The goal is not to hide the failures, but to learn from them. What lessons can be drawn from the mistakes or circumstances that led to the failure? What preventive measures or changes can be implemented to avoid similar future failures? Learning from failures upon reflection and investigation is how organizations improve and innovate. As this article points out, we can even learn a lot from near-misses. It’s important to not only learn from your own failure, but to also learn from the failures of others. As Jean Case argues, “if everyone commits to sharing lessons from failure, the society as a whole will be stronger and more prepared to attack the next challenge.”

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Lessons from SOCAP: It’s Time to Get Serious

I really appreciate the honesty in this post about the unspoken but prevalent issues in social enterprise today. 

One issue that is not explored enough is how to find the local entrepreneurs that nobody knows that are doing gamechanging work, without support or fancy titles.

“This results in seeking entrepreneurs within existing networks and therefore only exposing a very limited opportunity base. Investment deal flow will therefore be consistently limited, as we continually attract self-recognizable social entrepreneurs and individuals who fit a certain cultural box. Or, we will white wash it with a sub-standard entrepreneur to ensure the enterprise is racially or gender diverse. Meanwhile, no one has actively pulled up their sleeves and deeply penetrated new networks, associations, and cultures to truly source local winners.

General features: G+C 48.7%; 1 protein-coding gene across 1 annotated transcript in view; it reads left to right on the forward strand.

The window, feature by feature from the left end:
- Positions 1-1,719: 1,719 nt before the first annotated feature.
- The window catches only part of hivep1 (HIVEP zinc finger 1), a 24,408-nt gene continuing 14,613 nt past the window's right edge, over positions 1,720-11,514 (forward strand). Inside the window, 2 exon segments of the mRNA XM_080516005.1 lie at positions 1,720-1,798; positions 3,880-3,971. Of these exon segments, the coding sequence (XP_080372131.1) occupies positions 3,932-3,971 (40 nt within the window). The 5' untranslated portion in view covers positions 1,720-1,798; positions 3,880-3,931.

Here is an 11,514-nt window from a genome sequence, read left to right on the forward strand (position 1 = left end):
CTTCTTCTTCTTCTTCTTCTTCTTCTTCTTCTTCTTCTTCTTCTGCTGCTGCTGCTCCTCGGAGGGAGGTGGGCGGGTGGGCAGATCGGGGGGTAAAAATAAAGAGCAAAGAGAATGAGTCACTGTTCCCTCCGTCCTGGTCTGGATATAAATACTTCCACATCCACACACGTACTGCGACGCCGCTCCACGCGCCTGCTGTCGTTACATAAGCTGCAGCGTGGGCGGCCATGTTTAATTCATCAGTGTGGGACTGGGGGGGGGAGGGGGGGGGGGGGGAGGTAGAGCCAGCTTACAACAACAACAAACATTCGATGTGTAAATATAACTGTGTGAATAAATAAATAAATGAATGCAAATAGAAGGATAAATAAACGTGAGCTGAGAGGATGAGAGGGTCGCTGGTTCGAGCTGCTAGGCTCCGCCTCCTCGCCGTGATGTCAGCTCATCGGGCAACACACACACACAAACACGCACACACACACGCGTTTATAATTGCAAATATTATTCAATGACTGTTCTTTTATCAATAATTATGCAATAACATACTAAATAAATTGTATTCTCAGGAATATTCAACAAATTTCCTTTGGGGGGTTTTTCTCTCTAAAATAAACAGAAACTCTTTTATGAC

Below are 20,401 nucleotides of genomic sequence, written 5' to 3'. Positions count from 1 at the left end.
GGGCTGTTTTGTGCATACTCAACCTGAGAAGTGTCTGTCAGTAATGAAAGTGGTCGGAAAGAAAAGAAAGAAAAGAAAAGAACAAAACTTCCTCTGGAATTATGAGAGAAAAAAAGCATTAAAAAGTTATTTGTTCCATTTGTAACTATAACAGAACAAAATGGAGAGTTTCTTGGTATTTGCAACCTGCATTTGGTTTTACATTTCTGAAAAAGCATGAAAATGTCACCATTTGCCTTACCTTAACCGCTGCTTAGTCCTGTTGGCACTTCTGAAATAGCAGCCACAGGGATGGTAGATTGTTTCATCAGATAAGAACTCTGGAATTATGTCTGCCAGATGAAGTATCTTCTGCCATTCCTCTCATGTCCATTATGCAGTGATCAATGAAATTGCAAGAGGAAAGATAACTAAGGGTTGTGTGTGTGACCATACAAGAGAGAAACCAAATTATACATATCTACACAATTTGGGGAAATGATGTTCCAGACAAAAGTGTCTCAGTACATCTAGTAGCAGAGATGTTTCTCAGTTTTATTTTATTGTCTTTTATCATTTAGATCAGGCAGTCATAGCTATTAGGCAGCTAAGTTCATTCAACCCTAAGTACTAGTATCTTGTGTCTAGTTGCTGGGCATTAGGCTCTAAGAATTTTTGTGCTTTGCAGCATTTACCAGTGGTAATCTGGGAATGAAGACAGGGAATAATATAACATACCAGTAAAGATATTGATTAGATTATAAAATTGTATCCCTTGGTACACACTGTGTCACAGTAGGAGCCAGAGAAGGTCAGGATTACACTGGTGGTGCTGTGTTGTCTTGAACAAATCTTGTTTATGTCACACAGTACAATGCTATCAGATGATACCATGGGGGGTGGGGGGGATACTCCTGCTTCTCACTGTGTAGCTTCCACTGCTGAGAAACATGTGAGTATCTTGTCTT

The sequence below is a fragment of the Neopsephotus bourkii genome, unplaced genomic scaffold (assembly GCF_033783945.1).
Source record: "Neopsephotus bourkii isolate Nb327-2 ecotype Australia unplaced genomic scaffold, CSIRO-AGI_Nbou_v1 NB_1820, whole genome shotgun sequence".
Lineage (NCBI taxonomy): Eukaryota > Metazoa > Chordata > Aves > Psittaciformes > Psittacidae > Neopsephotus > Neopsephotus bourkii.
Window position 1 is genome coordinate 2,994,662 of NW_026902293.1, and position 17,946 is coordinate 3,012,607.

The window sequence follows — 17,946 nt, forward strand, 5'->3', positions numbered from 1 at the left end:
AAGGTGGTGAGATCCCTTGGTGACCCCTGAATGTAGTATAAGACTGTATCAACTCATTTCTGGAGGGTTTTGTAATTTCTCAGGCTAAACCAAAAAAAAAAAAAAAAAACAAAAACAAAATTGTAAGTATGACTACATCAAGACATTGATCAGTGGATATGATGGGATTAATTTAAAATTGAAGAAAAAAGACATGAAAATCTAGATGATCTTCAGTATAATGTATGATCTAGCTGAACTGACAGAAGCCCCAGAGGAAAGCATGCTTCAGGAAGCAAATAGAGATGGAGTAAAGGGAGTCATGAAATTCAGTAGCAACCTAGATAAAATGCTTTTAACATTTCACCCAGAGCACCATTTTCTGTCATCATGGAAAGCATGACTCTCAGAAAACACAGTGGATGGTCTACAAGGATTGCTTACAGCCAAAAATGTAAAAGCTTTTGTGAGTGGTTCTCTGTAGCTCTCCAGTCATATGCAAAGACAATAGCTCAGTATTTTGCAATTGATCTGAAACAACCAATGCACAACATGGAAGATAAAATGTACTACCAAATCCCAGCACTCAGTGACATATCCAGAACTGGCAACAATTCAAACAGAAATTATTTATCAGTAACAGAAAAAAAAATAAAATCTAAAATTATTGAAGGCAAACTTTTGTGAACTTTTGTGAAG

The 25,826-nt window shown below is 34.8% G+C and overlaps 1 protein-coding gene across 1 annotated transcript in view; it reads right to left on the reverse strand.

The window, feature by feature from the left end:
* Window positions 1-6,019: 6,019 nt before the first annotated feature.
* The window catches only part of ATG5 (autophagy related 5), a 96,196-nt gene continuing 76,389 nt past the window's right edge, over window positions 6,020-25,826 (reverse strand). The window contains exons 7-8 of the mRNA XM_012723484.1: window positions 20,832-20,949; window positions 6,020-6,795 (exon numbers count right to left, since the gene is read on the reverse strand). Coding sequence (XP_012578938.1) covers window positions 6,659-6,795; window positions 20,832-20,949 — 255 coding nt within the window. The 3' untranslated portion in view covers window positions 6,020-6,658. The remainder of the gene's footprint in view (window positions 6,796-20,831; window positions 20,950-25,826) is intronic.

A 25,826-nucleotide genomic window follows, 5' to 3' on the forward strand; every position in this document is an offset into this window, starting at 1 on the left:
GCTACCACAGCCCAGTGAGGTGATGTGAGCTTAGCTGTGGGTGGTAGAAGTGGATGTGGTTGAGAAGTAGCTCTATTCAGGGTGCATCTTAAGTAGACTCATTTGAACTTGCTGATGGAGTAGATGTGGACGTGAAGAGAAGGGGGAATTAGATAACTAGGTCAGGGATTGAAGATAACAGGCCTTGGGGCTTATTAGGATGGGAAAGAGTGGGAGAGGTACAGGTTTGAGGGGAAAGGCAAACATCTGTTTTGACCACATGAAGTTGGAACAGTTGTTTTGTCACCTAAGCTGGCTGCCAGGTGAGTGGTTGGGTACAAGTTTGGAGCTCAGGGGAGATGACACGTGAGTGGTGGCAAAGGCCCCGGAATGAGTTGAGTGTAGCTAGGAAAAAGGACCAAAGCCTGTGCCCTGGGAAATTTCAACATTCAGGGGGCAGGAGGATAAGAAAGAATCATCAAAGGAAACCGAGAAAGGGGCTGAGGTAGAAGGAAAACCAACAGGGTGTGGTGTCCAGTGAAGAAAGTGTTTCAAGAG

We need to start finding real businesses, which might not be found through a business plan competition or pitch session, they might not culturally fit our educated, yet sophisticated backgrounds. But their potential for investment readiness, scale and impact are large.”

Another issue is that of impact accelerators and how to make them accountable and useful for social enterprises and deal flow. Daniel Epstein wrote a fantastic post on accelerators here that raises other important points that could apply to accelerators in the social space. 

“Unlike tech accelerators in Silicon Valley, impact accelerators are mostly non-profits. Most of them raise third party grants from donors, they are not necessarily incentivized to the success of the business, they are under capitalized and forced to rely on interns and under-qualified human capital to drive these businesses. It also seems that many impact investors are unwilling to have serious conversations with them and form long-term partnerships. 

Impact investors also raise grants for technical assistance, which often goes to expensive consultant resources incentivized to their day rate or short-term business development projects. 

Given the success of accelerators in Silicon Valley, there are some principles that could apply in the impact investing universe. Impact accelerators need to be incentivized to the success of the business and align their services to the needs of the entrepreneur. There is a potentially important role for impact accelerators to combine local in country deal sourcing services, intense investment readiness incubation, small amounts of catalytic capital and provide “qualified” deal flow downstream to impact investors. There might even be a space for accelerators to take on early stage deals and exit into impact investors.”

Lessons from SOCAP: It’s Time to Get Serious